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Oliver Meth

Zimbabwean millers have raised prices for staple maize meal and flour, as the Russia-Ukraine conflict pushed up global grain and fertiliser costs, inflating the risk of hunger in a nation already fragile from Covid-19 and economic mismanagement.

The association of private millers said Zimbabwe, which expects to import 155,000 tonnes of wheat this year through to October, traditionally sources most of its wheat imports from Russia, from where supplies have been disrupted by the war.

Russia is also a major supplier of fertiliser to Zimbabwe, raising the prospect of further hikes in prices driven by shortages and price hikes in inputs when the planting season starts later this year.

Maize meal will increase by 15% to 1,099 Zimbabwean dollars ($8.44) from 955 Zimbabwe dollars ($7.34), the Grain Millers Association of Zimbabwe (GMAZ) said in a statement, adding that wheat flour would go up by about the same percentage, to 136,544 Zimbabwean dollars per metric tonne.

Zimbabwe inflation rate goes up by 66 percent, raising the risk of hunger of more than 5 million nationals /Courtesy/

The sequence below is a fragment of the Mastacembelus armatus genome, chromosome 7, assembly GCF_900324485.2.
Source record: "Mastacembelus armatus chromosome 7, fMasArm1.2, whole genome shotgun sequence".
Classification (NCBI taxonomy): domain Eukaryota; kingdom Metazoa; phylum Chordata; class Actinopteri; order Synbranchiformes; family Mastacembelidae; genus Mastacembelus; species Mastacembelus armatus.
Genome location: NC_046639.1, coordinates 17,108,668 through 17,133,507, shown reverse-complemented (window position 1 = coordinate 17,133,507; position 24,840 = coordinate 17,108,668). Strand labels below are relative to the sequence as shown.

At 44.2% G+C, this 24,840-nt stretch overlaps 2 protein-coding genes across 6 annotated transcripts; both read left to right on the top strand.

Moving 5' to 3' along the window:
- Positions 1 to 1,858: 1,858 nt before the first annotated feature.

It’s hardly surprising that the inflation rate is climbing given the constant price increases Africa and the rest of Zimbabwe has to endure on a daily basis. Even when prices of items such as oil fall steeply on the global market, Zimbabweans still have to pay.

The Southern African country’s economy was already battling high inflation before Russia’s invasion of Ukraine and the new round of food price increases will add to its woes.

The World Food Programme has said that more than 5 million Zimbabweans, a third of the population, faced hunger between January and March 2022, when the harvest season began.

The landing price of wheat had increased from $475 before the Ukraine conflict to $675 per tonne currently, GMAZ said.

Zimbabwe has also seen two fuel price increases inside a week, in line with surging international oil prices.

Petrol and diesel prices are up 18% and 22% since the beginning of the year, adding inflationary pressure to an economy battling a rapidly devaluing currency.

In February, month on month inflation rose by 7%, up from 5.3% in January, reflecting rising prices in the economy.

An economic rebound was expected when President Emmerson Mnangagwa replaced long-ruling Robert Mugabe after a November 2017 coup failed to materialise, feeding into rising political tensions ahead of general elections due in 2023.

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Oliver Meth